“Resolve and Fortitude” by Joachim Kempin

Having a Microsoft background, when I saw Joachim Kempin’s  book “Resolve and Fortitude: Microsoft’s “Secret Power Broker”  breaks his silence”  become available I was excited to read it.  As I wrote in my blog about Joachim Kempin, he was a figure of great controversy at Microsoft.  To his credit he also built one of the great organizations in tech history, the Microsoft Original Equipment Manufacturer Division (OEM).  He was a key executive called to take the stand during the landmark DOJ trial.  Though he left in 20o2, he is surprisingly one of the first, if not the first, exec to try his hand at writing about the significant history of this tech legend company.  I recently finished and enjoyed this book.   The book can essentially be broken into four parts.  The early years in Germany, the building of the OEM business, the DOJ trial, the end of his time with Microsoft and Microsoft’s futures.

The book forgoes the formative years of his life, but then this is not really a biography but an account of his time at a very pivotal company in the technology industry.  He does discuss a bit of his experience at two other legendary companies Digital Equipment Corporation (DEC) and Apple.  He worked for Michael Spindler (a disastrous note in Apple history).  I think what is  interesting about this time is that the personal computing industry was still in such an infantile phase, especially when you left the borders of the United States.   Starting in Germany you get a sense of how small the company was.  Joachim joined Microsoft when the company was only 400 employees and the heartbeat of the company was and still is, in Redmond, Washington.  One interesting pieces from this era, the fact that the foreign office had no email available to them.  It was still done via mail and fax.    When it happened, talk about a communications revolution. Also interesting was the competitive nature between Microsoft European subsidiaries  in particular France led by future EMEA President, Bernard Verges.

The chapter that started with his move to Redmond and the building of the OEM division as it introduces many competitors and figures lost in the archives of history.  Who remembers Digital Research Inc?  In the early days of OEM DRI was competitor number one top Microsoft DOS.  The OEM business was also more globally distributed in those days.  The descriptions of the competitive landscape and what the industry looked like in the early days were very interesting and I think will serve as a good historical reference.  The idea of personal computing was still so young and business models were being created by the seat of ones pants.  The people who Joachim comes in contact with were many who helped shape the industry Ted Waite at Gateway(business really ran aground when he moved from South Dakota to sunny Southern California).  The characters, tempers, competition it was a very exciting time.  It was also brutally cutthroat.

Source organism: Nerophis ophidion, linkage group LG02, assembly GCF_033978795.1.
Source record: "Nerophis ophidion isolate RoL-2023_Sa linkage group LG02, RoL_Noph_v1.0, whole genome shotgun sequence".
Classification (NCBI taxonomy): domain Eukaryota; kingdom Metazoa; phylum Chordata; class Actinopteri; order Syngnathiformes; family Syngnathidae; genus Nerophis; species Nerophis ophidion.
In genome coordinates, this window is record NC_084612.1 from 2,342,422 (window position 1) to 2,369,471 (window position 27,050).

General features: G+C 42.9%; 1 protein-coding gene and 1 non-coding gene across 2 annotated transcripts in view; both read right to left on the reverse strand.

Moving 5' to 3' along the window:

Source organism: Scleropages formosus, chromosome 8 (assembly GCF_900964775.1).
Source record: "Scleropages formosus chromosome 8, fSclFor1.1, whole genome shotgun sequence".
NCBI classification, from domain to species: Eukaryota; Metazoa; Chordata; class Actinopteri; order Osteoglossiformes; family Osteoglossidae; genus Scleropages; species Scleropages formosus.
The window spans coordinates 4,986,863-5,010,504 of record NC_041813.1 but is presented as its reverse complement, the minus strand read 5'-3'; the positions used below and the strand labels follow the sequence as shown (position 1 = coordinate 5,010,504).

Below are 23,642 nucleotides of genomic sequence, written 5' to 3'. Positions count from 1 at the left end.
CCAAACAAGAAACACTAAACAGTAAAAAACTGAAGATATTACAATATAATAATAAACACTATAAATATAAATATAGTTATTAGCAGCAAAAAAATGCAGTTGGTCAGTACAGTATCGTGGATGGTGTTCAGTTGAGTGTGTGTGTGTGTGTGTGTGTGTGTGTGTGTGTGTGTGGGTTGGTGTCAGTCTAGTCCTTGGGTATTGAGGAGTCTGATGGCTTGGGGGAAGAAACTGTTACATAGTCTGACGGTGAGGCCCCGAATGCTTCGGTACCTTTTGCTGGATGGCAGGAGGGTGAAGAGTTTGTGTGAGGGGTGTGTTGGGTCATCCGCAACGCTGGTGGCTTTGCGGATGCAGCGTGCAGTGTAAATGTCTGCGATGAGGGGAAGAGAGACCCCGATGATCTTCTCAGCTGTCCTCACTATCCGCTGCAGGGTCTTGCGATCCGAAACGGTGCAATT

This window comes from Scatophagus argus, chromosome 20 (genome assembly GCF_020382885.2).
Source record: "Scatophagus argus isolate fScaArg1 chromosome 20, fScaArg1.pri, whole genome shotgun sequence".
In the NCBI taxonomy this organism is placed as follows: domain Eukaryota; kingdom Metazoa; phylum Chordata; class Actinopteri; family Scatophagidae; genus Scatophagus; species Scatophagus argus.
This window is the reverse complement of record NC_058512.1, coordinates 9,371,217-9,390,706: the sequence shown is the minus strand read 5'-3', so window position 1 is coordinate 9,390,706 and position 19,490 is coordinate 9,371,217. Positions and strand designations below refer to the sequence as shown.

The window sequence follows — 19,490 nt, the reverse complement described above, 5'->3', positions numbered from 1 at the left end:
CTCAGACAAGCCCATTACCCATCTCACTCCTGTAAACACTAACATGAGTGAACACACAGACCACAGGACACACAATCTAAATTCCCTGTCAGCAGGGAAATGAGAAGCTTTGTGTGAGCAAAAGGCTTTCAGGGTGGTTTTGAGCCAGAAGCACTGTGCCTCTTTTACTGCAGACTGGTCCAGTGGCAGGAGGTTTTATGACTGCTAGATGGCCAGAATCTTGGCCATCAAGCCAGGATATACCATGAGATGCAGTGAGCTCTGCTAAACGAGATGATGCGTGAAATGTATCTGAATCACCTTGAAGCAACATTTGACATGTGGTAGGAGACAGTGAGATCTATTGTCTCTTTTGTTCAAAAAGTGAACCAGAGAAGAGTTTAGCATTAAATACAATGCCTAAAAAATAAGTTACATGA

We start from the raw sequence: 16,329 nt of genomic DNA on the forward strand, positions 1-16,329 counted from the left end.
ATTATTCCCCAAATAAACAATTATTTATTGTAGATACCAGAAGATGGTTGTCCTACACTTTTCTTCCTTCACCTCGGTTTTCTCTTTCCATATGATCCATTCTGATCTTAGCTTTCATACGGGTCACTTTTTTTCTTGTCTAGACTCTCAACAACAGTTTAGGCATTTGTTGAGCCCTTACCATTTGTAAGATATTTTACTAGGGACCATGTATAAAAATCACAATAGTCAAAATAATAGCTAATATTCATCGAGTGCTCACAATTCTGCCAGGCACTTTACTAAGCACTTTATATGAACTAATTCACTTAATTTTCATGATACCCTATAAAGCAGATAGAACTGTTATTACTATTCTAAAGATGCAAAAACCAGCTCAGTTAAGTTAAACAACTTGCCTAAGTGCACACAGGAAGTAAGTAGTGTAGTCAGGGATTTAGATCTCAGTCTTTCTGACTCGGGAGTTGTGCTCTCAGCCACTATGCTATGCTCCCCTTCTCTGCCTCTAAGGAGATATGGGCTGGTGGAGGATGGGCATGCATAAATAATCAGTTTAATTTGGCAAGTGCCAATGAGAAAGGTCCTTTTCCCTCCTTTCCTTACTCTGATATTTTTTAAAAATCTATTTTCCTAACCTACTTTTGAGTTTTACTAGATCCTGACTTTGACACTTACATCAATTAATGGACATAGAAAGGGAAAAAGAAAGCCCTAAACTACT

The DOJ trial section I think was easily the most well written in the book.  The description of preparation for the trial and coming into contact with DOJ Prosecutor David Boise was very engaging and I can see in a case like this Microsoft was at a disadvantage.  You had a bunch of execs testifying who did not want to be there and a prosecutor who lived to be there.  On top of that you are on the stand for two and a half days.  That case is long gone and in the end I am not sure it accomplished anything, the market did a good enough job of that.  It was an interesting read from the early times, to all the prep work.  I found this section of the book interesting and enjoyable both from a legal perspective but also some of the personal notes.

Finally we leave with where is Microsoft today?  Throughout the book he talks about his relationship with Steve Ballmer, and Steve’s rise through the ranks at Microsoft.  Though I think there is respect between the two I think Joachim outlines throughout the book why Steve is not the right person for the job today.  I have spoken with a number of my former colleagues at Microsoft about the company today.I think what Joachim outlines is both the shimmer of optimism of the company and what it could do despite their troubles but also the profound frustration of those of us who have watched this company fall from grace and more importantly its innovative roots.

I enjoyed this book, but if I had an issue it was probably not enough Bill stories.  I think it is easy for a person in Joachim’s position to maybe think the meetings he had with Bill were not that interesting, but in the end Bill Gates will be a great figure of historical significance that will be written about like Edison, Rockefeller, Morgan and Jobs.  The more details about him for future historians the better.  Future historians will consult this book, just because Joachim was a key figure and has interesting insights he shares in the book..  There are a lot of details I left out but then that is why you should read the book.  I hope more former execs take time to write about their experiences in the rise of a tech giant as well as what they see as its challenges moving forward.

Good Night and Good Luck

Hans Henrik Hoffmann March 17, 2013

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